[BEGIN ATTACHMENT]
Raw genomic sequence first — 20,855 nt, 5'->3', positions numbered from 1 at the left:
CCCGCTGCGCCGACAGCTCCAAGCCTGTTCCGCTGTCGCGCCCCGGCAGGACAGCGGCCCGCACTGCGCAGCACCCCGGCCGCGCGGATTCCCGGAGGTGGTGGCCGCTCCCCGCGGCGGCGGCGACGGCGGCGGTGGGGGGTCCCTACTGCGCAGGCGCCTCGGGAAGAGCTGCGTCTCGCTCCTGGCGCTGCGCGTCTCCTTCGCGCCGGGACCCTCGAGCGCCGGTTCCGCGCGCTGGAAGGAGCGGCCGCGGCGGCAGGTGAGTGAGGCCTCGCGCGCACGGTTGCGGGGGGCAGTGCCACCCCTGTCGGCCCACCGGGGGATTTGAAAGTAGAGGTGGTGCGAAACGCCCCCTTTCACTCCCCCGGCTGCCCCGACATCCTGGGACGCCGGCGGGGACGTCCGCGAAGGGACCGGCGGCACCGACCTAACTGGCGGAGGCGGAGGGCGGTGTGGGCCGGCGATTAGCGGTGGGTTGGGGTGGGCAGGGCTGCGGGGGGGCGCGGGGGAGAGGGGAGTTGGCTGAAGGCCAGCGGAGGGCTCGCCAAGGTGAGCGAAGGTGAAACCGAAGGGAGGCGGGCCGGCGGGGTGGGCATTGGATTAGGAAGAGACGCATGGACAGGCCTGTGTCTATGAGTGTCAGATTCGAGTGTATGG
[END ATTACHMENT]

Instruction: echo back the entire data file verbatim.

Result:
Raw genomic sequence first — 20,855 nt, 5'->3', positions numbered from 1 at the left:
CCCGCTGCGCCGACAGCTCCAAGCCTGTTCCGCTGTCGCGCCCCGGCAGGACAGCGGCCCGCACTGCGCAGCACCCCGGCCGCGCGGATTCCCGGAGGTGGTGGCCGCTCCCCGCGGCGGCGGCGACGGCGGCGGTGGGGGGTCCCTACTGCGCAGGCGCCTCGGGAAGAGCTGCGTCTCGCTCCTGGCGCTGCGCGTCTCCTTCGCGCCGGGACCCTCGAGCGCCGGTTCCGCGCGCTGGAAGGAGCGGCCGCGGCGGCAGGTGAGTGAGGCCTCGCGCGCACGGTTGCGGGGGGCAGTGCCACCCCTGTCGGCCCACCGGGGGATTTGAAAGTAGAGGTGGTGCGAAACGCCCCCTTTCACTCCCCCGGCTGCCCCGACATCCTGGGACGCCGGCGGGGACGTCCGCGAAGGGACCGGCGGCACCGACCTAACTGGCGGAGGCGGAGGGCGGTGTGGGCCGGCGATTAGCGGTGGGTTGGGGTGGGCAGGGCTGCGGGGGGGCGCGGGGGAGAGGGGAGTTGGCTGAAGGCCAGCGGAGGGCTCGCCAAGGTGAGCGAAGGTGAAACCGAAGGGAGGCGGGCCGGCGGGGTGGGCATTGGATTAGGAAGAGACGCATGGACAGGCCTGTGTCTATGAGTGTCAGATTCGAGTGTATGG